Another thing we have to provision for is our meds. Mark takes several prescriptions and I am on thyroid medication. Luckily, I can buy a three month supply, without using insurance, for $10 at Walmart and they have no problem if I get six months for $20 or even a year at a time, as long as it is on the prescription. Mark, on the other hand, has a huge problem getting what the insurance companies call a “three month vacation waiver.” It’s fine with the doctor and OK with the pharmacy but it is pulling teeth to get the insurance approval. In the end, after weeks of sending in forms, numerous phone calls, and much waiting, he gets them. This year it was particularly difficult. It’s hard to explain to someone that you don’t have a cruise ship itinerary to send them, or a receipt for a tour in Europe to prove you are going to be out of the country. They don’t understand that we can’t go to a pharmacy when we cruise, although there is one in Georgetown and also in Spanish Wells. One year I ran out of thyroid medication and purchased some at the pharmacy in Spanish Wells. I recall it was quite a bit more expensive, although that may not be true in all cases. After calling every day for over a week, and spending four hours on the phone last Friday, today Mark finally got a call saying his Medicare provider had approved it. That’s fine, but we had actually planned on leaving yesterday and this afternoon our car is going into storage. So at 2:30 today he picked up the last of his meds and now has a seven month supply. 

img_1456

As we do all of this, we are also watching the weather. We subscribe to marine weatherman Chris Parker and get daily email updates on sea conditions in the US and Bahamas. We can also listen to his morning weather reports for the US, the Bahamas, and the Caribbean, broadcast on SSB and webcast. Our route when we leave takes us from Stuart to Lake Worth on the ICW. Then we have two days on the ocean, first to Ft. Lauderdale and then on to Miami. This means we have to wait for two days where the ocean is fairly calm and wind is in a favorable direction for sailing or at least not on the nose. Once we arrive in Miami the wait begins again for “crossing weather.” Chris Parker has reliable stats and recommendations for crossing the Gulf Stream to the Bahamas. It is about 50 miles on the ocean from Miami to Bimini where we check into the Bahamas. The route is complicated by passing through the Gulf Stream where seas can be huge if the wind is from the north and meets the Gulf Stream which is a strong current flowing north up the US East Coast. There are many weather sites we can check but invariably our best source is Chris Parker’s crossing forecast. It usually takes us about eight hours of motorsailing to get from Miami to Bimini.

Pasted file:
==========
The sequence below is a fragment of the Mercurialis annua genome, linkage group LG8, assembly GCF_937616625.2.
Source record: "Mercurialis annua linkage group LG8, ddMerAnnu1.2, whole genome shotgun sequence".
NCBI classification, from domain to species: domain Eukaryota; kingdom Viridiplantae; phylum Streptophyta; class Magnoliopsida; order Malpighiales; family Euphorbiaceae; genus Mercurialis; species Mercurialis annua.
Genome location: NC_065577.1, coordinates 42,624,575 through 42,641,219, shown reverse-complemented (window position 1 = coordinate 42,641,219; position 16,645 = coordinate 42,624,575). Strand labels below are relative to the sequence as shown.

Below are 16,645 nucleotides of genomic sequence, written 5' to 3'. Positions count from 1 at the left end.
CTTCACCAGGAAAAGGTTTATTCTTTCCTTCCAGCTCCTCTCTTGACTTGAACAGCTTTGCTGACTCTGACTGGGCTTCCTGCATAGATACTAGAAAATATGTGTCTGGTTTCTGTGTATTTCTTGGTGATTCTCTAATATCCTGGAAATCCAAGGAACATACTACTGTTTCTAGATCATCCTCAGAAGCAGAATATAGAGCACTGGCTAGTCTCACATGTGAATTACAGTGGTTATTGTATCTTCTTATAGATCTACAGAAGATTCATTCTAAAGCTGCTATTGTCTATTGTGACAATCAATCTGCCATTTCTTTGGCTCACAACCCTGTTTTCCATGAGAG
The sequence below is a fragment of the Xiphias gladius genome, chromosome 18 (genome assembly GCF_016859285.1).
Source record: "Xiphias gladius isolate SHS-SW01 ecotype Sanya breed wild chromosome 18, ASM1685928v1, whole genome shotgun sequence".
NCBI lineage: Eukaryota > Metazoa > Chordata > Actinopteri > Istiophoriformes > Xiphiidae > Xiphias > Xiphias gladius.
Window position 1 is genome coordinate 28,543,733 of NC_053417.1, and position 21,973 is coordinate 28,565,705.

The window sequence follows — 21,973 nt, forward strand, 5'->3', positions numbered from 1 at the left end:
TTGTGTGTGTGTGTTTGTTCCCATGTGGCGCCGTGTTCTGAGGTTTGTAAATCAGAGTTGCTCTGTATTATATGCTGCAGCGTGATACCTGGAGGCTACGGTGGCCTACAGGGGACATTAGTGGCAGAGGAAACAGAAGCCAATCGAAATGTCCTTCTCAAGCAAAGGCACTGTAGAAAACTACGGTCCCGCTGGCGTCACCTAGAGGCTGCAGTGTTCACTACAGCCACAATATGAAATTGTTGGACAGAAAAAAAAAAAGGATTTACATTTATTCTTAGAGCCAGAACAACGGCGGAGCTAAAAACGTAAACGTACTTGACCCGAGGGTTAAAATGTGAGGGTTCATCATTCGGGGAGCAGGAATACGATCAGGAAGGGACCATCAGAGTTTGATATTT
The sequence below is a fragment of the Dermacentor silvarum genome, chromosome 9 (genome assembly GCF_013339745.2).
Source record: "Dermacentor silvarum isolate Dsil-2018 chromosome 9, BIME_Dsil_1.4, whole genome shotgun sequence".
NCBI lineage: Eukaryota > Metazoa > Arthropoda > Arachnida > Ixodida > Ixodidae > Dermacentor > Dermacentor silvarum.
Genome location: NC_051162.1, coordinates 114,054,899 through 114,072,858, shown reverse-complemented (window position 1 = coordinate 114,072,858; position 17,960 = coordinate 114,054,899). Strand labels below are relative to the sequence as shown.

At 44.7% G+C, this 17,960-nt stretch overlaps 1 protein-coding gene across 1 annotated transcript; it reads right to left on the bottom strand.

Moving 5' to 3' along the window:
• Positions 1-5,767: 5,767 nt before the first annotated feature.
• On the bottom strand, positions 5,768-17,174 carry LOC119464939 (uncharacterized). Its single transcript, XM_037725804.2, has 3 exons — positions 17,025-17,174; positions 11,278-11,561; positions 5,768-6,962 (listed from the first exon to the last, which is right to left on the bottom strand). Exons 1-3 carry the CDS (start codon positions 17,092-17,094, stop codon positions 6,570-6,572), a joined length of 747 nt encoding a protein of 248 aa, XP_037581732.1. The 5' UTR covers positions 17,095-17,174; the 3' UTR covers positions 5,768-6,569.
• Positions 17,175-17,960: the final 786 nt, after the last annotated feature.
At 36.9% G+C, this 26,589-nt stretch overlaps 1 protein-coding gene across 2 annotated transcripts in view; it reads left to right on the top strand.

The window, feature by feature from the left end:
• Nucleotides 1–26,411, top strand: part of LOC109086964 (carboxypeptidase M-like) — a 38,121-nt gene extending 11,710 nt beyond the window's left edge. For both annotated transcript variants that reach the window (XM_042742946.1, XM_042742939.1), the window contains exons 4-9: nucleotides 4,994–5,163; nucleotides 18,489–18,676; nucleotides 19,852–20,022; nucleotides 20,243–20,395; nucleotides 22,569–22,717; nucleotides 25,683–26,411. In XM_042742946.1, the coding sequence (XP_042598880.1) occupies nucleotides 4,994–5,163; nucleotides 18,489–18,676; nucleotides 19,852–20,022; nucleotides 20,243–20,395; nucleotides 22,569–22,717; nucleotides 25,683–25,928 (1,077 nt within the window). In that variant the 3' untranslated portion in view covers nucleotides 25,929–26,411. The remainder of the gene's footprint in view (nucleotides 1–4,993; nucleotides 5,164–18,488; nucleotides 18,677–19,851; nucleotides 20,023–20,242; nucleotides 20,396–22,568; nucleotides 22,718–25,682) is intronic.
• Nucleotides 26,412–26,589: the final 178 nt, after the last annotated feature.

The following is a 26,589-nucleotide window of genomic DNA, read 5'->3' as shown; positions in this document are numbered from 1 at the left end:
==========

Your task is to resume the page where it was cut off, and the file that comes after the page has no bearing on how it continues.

We originally “planned” to leave Stuart on November 3. Insurance requires us to stay here until November 1. However, last week passed with no weather window to leave. We are hoping to head south on Wednesday, November 9. Thursday and Friday are predicted to have relatively calm seas and we won’t be headed into the wind. The wind is from the north but it is “light and variable” by the end of the week. Inclement conditions are returning over the weekend when a front passes through Florida, so we will be in Miami for at least a few days, possibly more. Last year we spent three weeks in Miami on a mooring ball waiting to cross. As they say, “Cruising plans are written in sand at high tide.” Another one is, “The most dangerous thing on a boat is a schedule.” 

To follow our cruising route, there is a link in the menu at the top of our website page. It is under “Location” and called  “Spot Tracking.” Whenever we are moving it is turned on, updating our position every ten minutes. I tend to post photos and updates more often to my Facebook page than to this website and there is a link to that at the top of the right column on the Seas the Day website. 

We plan to leave Sunset Bay midmorning on Wednesday (tomorrow) and take the ICW to Lake Worth/Palm Beach. It’s an easy motor with quite a few bridges that have to open for us, but all timed well. We have reservations at a marina in Ft. Lauderdale for Thursday and Friday night, in case we want to wait until Saturday to go on to Miami. 

Finally, we miss many things about living in the US when we are gone. In particular, there is one thing I can’t provision for and can’t purchase anywhere we visit, other than Nassau. Goodbye, Starbucks. See you in June! (I actually have a picture of a frappuccino in my car cup holder but it appears most photos I take with my iPhone are sideways when I upload them to this website. A sideways photo of Sailor on an iSUP is OK, but a sideways photo of a frappuccino just isn’t right.)